Find out what your peers are saying about Sonatype Nexus Lifecycle vs. WhiteSource and other solutions. Updated: October 2019.
371,917 professionals have used our research since 2012.
Charles Chani
DevSecOps at a financial services firm with 10,001+ employees
Previously, the developers would do their work and then it would be evaluated using something called penetration testing. With the results of the penetration testing they would go back and make changes, and then we would have to do the penetration testing again. That was a very long-winded process, whereas now, they can develop with confidence knowing that the libraries and binaries that they are using have already passed penetration testing. That saves a lot of time in the lifecycle. It's difficult to even quantify because it's so huge. But we're talking about reducing the development lifecycle by about 90 percent, minimum. It has helped developer productivity. It's like working in the dark and all of a sudden you've got visibility. You can see exactly what you're using and you have suggestions so that, if you can't use something, you've got alternatives. That is huge. View full review »
Devin Duffy
Information Security Specialist at a financial services firm with 1,001-5,000 employees
We're no longer building blindly with vulnerable components. We have awareness, we're pushing that awareness to developers, and we feel we have a better idea of what the threat landscape looks like. Things that we weren't even aware of that were bugs or vulnerabilities, we are now aware of them and we can remediate really quickly. It has absolutely helped bring open-source intelligence and policy enforcement across our SDLC. In partnership with the developers who have helped get the word out there, it has given developers the tools they need to figure out what to build with. We implemented a Slack bot using their data and engineers can query it to find good components. It's been working out very well for us. We use it to automate open-source governance and minimize risks. That's my job. We tear apart the Jenkins build logs, we find artifacts, and we use it to scan those artifacts and notify the teams that there are vulnerabilities in their builds. We also have the automated lookup as well, so that's how we use it in our enterprise at the moment. We have enterprise-level blocking for about 95 percent of crappy components. Finally, it has increased developer safety. View full review »
Russell Webster
VP and Sr. Manager at a financial services firm with 1,001-5,000 employees
Without it we didn't have any way to detect vulnerabilities except through reactive measures. It's allowed us to be proactive in our approach to vulnerability detection. Sonatype has also brought open-source intelligence and policy enforcement across our SDLC. It enforces the SDLC contributors to only use the proper and allowed libraries at the proper and allowed time in the lifecycle of development. The solution blocks undesirable open-source components from entering our development lifecycle. That's its whole point and it does it very well. We use the solution to automate open-source governance and minimize risk. With our leaders across our different organizations, we set policies that govern what types of libraries can be used and what types of licenses can be used. We set those as settings in the tool and the tool manages that throughout the lifecycle, automatically. It's making things more secure, and it's making them higher in quality, and it's helping us to find things earlier. In those situations where we do find an issue, or there is an industry issue later, we have the ability to know its impact rapidly and remediate more rapidly. View full review »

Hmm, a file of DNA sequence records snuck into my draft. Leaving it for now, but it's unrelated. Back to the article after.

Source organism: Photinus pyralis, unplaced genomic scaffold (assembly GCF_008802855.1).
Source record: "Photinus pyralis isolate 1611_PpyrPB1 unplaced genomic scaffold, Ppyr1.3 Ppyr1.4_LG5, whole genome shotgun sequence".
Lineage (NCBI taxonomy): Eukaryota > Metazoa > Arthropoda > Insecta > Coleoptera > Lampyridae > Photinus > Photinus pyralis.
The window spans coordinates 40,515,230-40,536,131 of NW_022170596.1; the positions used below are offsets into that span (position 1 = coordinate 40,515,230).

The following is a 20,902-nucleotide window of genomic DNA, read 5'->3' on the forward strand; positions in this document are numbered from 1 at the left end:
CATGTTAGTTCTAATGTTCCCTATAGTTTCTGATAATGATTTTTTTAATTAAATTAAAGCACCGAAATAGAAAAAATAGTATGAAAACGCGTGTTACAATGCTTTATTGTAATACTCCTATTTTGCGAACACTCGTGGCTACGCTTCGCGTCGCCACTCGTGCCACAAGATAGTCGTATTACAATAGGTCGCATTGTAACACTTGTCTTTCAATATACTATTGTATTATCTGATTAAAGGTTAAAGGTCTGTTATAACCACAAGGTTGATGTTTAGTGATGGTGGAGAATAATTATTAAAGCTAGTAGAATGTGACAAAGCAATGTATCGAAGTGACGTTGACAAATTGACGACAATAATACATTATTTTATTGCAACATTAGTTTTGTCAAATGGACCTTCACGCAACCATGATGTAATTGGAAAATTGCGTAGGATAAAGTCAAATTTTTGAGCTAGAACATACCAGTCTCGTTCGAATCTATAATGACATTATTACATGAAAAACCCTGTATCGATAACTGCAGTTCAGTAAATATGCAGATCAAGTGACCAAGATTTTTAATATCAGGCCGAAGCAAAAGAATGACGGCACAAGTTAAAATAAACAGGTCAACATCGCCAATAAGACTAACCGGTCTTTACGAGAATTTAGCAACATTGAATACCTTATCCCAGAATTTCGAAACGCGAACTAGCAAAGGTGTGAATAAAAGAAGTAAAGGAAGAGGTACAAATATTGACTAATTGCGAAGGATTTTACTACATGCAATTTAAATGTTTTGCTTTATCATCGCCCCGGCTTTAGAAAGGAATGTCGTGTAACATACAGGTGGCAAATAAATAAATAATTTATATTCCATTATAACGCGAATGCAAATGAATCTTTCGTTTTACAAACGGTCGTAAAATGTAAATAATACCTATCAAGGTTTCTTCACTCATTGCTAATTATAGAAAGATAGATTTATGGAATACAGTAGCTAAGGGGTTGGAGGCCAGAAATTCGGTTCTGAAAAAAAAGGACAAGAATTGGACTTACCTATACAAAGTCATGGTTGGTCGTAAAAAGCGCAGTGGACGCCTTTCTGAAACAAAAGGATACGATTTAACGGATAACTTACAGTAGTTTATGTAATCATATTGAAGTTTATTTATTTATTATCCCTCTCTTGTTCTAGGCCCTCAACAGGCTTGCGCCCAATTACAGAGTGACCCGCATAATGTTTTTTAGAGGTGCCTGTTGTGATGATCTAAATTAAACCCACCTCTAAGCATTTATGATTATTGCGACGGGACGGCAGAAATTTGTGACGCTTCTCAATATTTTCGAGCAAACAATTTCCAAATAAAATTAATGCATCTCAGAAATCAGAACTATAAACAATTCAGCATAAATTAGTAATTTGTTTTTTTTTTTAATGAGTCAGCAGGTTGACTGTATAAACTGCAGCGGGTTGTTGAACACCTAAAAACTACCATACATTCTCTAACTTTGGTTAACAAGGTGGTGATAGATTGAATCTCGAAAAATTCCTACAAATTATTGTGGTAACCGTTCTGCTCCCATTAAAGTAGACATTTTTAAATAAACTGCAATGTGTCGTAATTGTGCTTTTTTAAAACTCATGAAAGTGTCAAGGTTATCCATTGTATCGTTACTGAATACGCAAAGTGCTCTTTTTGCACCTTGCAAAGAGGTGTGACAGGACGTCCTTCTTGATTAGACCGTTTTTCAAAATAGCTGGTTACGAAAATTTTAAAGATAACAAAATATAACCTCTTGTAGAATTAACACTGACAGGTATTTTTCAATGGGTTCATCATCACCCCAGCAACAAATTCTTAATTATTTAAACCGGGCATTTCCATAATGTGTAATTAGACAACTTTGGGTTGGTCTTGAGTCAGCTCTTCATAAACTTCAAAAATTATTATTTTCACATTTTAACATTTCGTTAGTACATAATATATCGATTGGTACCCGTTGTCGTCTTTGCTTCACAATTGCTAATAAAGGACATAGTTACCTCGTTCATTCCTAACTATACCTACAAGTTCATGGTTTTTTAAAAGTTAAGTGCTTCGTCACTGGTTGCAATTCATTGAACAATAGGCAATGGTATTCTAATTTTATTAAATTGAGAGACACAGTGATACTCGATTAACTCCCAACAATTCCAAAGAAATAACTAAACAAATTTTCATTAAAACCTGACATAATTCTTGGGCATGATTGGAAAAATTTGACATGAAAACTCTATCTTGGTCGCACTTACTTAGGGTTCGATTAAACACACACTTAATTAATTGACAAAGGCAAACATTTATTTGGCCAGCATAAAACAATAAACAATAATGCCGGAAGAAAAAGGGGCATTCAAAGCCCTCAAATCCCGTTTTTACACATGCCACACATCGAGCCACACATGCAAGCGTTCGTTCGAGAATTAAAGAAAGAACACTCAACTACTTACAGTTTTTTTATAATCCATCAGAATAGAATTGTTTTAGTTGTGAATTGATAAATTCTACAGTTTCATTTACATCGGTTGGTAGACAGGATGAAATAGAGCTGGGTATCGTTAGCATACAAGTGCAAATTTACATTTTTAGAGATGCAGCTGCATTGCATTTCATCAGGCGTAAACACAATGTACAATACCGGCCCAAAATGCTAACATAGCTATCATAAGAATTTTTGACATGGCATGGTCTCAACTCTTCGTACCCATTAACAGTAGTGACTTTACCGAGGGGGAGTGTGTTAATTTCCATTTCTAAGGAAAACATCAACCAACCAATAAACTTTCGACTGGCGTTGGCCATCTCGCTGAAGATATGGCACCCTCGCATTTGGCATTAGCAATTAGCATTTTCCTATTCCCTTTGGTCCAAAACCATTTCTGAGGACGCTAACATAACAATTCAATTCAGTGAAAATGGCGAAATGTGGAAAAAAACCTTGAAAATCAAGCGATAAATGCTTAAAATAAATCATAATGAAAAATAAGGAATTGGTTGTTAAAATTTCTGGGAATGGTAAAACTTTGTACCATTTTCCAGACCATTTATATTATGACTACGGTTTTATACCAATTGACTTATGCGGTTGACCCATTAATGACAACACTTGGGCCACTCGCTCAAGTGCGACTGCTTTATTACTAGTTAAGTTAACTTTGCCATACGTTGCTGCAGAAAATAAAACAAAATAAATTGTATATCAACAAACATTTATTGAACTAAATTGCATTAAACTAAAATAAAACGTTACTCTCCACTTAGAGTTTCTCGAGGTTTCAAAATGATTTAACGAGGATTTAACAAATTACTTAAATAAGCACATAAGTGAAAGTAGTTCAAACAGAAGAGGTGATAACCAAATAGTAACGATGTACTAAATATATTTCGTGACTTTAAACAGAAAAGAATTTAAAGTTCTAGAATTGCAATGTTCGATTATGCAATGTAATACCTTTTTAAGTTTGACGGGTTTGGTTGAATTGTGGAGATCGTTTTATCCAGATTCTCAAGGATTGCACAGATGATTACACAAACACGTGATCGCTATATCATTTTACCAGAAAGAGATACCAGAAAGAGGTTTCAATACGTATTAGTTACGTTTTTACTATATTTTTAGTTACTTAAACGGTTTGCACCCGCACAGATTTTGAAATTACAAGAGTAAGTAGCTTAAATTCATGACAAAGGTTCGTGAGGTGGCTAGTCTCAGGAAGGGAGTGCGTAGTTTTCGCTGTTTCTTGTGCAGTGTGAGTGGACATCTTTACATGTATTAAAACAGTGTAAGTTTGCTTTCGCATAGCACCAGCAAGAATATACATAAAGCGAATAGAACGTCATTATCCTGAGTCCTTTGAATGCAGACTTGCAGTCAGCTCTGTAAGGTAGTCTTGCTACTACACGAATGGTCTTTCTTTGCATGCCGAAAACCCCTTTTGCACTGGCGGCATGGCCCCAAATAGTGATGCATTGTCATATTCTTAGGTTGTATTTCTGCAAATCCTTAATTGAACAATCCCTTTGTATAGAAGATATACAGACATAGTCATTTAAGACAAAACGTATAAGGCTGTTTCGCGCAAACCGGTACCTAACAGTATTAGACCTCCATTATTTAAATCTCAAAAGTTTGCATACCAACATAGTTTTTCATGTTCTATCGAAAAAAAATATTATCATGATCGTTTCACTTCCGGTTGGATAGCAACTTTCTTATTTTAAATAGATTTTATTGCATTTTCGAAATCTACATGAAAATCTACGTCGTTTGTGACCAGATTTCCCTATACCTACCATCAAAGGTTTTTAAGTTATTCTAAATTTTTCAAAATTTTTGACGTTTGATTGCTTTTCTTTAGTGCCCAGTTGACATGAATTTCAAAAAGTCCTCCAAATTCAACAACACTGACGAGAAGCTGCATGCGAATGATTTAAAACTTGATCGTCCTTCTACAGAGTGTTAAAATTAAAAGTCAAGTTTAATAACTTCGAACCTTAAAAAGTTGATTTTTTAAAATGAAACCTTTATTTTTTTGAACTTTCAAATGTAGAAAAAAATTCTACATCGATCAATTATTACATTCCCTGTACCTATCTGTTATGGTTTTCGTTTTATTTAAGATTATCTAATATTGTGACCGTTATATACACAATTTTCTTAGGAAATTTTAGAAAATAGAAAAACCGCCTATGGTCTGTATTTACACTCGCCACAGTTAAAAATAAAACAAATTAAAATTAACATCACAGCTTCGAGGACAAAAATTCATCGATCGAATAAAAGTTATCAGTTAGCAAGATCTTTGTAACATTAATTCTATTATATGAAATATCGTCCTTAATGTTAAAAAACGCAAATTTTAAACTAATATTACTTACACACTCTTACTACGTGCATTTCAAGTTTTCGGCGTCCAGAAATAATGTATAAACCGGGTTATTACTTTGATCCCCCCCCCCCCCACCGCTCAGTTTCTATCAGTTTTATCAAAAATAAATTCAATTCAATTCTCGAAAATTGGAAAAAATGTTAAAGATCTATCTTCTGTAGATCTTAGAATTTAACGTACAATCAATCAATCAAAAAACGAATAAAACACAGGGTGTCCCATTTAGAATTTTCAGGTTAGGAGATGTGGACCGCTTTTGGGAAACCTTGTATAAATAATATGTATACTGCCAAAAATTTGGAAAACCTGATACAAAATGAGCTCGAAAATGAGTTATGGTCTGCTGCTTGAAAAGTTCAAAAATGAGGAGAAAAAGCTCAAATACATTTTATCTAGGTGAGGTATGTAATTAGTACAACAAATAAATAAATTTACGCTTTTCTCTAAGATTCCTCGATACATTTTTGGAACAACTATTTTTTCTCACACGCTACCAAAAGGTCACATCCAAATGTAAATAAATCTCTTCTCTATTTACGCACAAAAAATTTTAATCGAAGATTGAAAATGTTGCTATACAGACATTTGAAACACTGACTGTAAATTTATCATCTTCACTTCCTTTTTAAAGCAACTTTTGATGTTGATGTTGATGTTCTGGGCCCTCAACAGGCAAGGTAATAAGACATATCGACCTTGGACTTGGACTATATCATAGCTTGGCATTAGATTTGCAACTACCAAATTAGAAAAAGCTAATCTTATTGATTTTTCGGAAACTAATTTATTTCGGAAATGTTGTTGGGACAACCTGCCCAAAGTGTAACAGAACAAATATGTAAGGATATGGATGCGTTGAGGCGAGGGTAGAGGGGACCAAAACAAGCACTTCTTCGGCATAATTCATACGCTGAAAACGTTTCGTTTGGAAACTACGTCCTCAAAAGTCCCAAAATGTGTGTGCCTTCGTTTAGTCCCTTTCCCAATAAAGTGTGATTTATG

Sr Lead Solution Services at a financial services firm with 201-500 employees
We have increased the digital footprint of our company over the last few, extensively. We have extensive open source development happening which depend on open source components. Using the scanning with Nexus IQ, a lower count of false positives has helped us roll out our security policies across the development cycle and ensure that our deployments to production are as secure as possible. This helps us avoid critical vulnerabilities being exposed onsite. It saves us time in any remediation activities that we may had after deployment, because if we had discovered security issues after the application was completely developed and deployed, it would be more difficult to go back and make changes or put it back into a cycle. Then, we would have to shift to multiple outcomes due to business expectations, member expectations, and our client expectations. Bringing it back into the development cycle would take a lot of time. Attaching it to the development cycle and by integrating Nexus IQ into our plans, we have a policy that will not allow vulnerable artifacts to be deployed to production. This forces it to be handled during the development cycle. The solution has increased developer productivity when remediating issues, as the issues are clearly laid out. We are saving five to 10 percent in developer productivity. This solution integrates well with our existing DevOps tools. We use it in our Jenkins build pipeline. If the Nexus IQ scan fails, then it produces an error that fails the build. When a developer builds on their machine, as well, it flags issues and lets them know which component has a problem. This solution brought open source intelligence and policy enforcement across our SDLC (software development lifecycle). The enforcement is simply because the build pipelines use Nexus IQ, then it fails when Nexus IQ has an error and identifies a component with multiple security issues because it breaks the release pipeline. The enforcement is there because you can't release anything without going through that pipeline. View full review »